Your Ultimate Guide to Real Estate Home Inspection

In a home sale, there is an inspection contingency period which is specifically designated to allow all clearances to be made before the finalizing of a transaction. A buyer usually hire a qualified and experienced home inspector to conduct a detailed inspection of the property. In a seller's disclosure report, the seller is given an opportunity to indicate or show all information about the real condition of the property, but if problems are discovered later on which does exist outside the seller's disclosure report, the buyer can cancel his agreement or withdraw from the sale without recourse.


A home inspection report includes all information checking the physical condition of the roof, basement, appliances, HVAC systems, pool pumps and heaters, septic tank, and propane tank, as performed by a licensed home inspector. A home inspection report also shows the estimated lifespan of existing components. Repairs can be discussed and negotiated between the seller and the buyer. When it comes to home inspection, the inspector checks the roofing, plumbing, electrical, structural components, exterior faults, heating and air conditioning, insulation and ventilation, and interior appliances. A home inspector pokes at the foundation, crawls into the attic space and climbs on the roof to find out water penetration, cracks, water damage, and mold formation. The presence of mold and leakage is checked on the walls, floors, and ceilings around electrical fixtures are checked for signs of water leakage. When it comes to the exterior faults, a close inspection must be done revealing any additional caulking to prevent water seepage, determining deterioration of tread steps, inspecting broken seals on the glass, decking, and noting settlement cracks requiring professional repair.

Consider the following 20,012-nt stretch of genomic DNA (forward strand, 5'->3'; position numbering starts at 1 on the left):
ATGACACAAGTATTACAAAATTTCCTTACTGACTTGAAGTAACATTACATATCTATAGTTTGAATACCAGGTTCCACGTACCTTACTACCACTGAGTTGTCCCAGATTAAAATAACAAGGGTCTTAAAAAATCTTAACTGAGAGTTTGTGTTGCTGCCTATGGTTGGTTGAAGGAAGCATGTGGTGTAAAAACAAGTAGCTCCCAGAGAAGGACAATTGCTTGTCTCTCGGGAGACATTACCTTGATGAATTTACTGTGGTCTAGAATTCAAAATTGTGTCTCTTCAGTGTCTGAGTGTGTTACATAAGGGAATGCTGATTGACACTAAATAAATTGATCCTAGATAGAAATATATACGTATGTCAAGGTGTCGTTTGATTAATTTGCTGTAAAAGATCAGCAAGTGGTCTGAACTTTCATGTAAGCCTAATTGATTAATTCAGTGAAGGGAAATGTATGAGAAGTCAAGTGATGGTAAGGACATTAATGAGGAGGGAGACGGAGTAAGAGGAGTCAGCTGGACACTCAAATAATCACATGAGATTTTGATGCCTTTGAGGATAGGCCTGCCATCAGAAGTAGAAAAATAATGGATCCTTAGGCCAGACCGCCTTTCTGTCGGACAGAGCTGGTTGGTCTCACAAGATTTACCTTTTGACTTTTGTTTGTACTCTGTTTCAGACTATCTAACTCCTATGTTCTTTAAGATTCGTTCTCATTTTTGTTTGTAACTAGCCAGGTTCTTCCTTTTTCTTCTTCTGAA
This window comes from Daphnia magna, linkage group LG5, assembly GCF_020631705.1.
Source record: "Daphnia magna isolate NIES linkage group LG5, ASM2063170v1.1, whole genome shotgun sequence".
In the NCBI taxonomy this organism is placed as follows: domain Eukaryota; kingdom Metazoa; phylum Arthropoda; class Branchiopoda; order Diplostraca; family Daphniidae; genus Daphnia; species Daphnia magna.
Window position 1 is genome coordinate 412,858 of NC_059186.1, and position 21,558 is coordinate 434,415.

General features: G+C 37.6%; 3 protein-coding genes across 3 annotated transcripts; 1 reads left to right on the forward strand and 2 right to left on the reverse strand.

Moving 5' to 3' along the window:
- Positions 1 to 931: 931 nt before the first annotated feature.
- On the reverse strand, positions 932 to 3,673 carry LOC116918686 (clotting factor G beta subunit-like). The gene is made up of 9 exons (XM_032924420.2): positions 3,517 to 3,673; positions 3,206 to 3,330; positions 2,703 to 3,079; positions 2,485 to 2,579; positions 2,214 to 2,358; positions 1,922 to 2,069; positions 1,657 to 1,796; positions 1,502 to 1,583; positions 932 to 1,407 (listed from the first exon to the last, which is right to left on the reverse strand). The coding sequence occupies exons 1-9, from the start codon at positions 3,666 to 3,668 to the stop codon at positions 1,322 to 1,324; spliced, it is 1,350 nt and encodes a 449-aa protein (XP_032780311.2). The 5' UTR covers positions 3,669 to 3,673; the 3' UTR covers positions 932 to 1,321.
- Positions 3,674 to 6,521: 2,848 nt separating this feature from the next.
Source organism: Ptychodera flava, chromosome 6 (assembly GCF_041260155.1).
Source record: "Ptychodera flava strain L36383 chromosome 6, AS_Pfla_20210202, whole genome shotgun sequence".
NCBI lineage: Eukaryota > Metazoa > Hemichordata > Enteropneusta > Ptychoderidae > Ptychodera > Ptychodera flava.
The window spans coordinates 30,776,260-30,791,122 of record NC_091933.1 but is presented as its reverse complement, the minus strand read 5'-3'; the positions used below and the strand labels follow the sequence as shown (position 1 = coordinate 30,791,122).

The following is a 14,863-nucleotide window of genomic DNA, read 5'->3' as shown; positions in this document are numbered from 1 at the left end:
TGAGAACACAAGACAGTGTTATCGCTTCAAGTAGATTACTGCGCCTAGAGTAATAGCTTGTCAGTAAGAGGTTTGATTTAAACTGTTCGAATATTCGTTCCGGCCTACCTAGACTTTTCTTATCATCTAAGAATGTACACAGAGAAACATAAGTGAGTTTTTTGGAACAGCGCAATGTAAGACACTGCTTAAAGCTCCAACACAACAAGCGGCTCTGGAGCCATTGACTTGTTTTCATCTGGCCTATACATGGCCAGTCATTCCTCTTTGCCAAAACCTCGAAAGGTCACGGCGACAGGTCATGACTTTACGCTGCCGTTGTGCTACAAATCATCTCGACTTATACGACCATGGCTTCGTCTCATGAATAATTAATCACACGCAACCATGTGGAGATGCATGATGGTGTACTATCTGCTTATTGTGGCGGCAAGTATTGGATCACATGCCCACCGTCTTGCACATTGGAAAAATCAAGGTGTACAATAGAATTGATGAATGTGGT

When it comes to roof inspection, it involves closely inspecting for loose tiles or shingles and the flashing, noting debris in the gutter, testing all drains for tight connection, and proper sealant examination of chimneys and skylights. Plumbing inspection involves testing piping, vents, drains, and waste systems. When it comes to the electrical inspection, it should include inspection of conductors, grounding, and distribution panels for safe and efficient operation. The entire HVAC is tested including dirt accumulation on filters, corrosion of supply pipes, and ensuring that the chimneys are clear of bird nest, and the frames are sound. It is essential to inspect all interior appliances that are built-in or included in the sale contract, including inspection of all counters, doors, stairways, cabinetry, and floors.


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